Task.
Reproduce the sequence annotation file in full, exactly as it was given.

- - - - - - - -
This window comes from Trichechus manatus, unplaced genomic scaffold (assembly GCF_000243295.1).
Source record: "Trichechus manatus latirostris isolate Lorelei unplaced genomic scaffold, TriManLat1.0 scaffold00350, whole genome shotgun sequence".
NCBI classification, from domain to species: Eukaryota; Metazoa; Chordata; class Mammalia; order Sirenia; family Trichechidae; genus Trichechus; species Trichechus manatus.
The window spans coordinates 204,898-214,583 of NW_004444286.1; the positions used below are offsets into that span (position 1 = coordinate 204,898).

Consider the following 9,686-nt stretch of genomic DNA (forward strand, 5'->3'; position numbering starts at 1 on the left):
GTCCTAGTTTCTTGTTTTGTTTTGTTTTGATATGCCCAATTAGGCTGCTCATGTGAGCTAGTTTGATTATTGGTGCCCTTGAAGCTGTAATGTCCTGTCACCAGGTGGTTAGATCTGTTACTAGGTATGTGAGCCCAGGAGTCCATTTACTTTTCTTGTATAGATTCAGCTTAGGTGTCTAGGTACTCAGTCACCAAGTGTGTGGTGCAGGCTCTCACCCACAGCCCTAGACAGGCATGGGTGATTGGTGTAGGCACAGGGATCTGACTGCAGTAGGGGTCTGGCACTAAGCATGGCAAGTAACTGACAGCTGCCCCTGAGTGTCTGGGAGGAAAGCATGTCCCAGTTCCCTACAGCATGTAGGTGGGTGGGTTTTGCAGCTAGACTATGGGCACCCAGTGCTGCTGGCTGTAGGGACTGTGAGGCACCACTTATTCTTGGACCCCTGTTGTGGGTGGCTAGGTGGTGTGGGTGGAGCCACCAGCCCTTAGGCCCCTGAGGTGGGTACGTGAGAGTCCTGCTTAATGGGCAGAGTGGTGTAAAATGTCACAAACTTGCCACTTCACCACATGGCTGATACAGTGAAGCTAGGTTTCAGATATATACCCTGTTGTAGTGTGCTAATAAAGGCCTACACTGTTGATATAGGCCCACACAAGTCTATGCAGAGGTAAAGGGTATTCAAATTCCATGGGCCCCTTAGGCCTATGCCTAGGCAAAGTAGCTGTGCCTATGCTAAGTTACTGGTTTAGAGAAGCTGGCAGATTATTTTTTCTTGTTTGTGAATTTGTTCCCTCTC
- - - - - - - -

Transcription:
This window comes from Trichechus manatus, unplaced genomic scaffold (assembly GCF_000243295.1).
Source record: "Trichechus manatus latirostris isolate Lorelei unplaced genomic scaffold, TriManLat1.0 scaffold00350, whole genome shotgun sequence".
NCBI classification, from domain to species: Eukaryota; Metazoa; Chordata; class Mammalia; order Sirenia; family Trichechidae; genus Trichechus; species Trichechus manatus.
The window spans coordinates 204,898-214,583 of NW_004444286.1; the positions used below are offsets into that span (position 1 = coordinate 204,898).

Consider the following 9,686-nt stretch of genomic DNA (forward strand, 5'->3'; position numbering starts at 1 on the left):
GTCCTAGTTTCTTGTTTTGTTTTGTTTTGATATGCCCAATTAGGCTGCTCATGTGAGCTAGTTTGATTATTGGTGCCCTTGAAGCTGTAATGTCCTGTCACCAGGTGGTTAGATCTGTTACTAGGTATGTGAGCCCAGGAGTCCATTTACTTTTCTTGTATAGATTCAGCTTAGGTGTCTAGGTACTCAGTCACCAAGTGTGTGGTGCAGGCTCTCACCCACAGCCCTAGACAGGCATGGGTGATTGGTGTAGGCACAGGGATCTGACTGCAGTAGGGGTCTGGCACTAAGCATGGCAAGTAACTGACAGCTGCCCCTGAGTGTCTGGGAGGAAAGCATGTCCCAGTTCCCTACAGCATGTAGGTGGGTGGGTTTTGCAGCTAGACTATGGGCACCCAGTGCTGCTGGCTGTAGGGACTGTGAGGCACCACTTATTCTTGGACCCCTGTTGTGGGTGGCTAGGTGGTGTGGGTGGAGCCACCAGCCCTTAGGCCCCTGAGGTGGGTACGTGAGAGTCCTGCTTAATGGGCAGAGTGGTGTAAAATGTCACAAACTTGCCACTTCACCACATGGCTGATACAGTGAAGCTAGGTTTCAGATATATACCCTGTTGTAGTGTGCTAATAAAGGCCTACACTGTTGATATAGGCCCACACAAGTCTATGCAGAGGTAAAGGGTATTCAAATTCCATGGGCCCCTTAGGCCTATGCCTAGGCAAAGTAGCTGTGCCTATGCTAAGTTACTGGTTTAGAGAAGCTGGCAGATTATTTTTTCTTGTTTGTGAATTTGTTCCCTCTC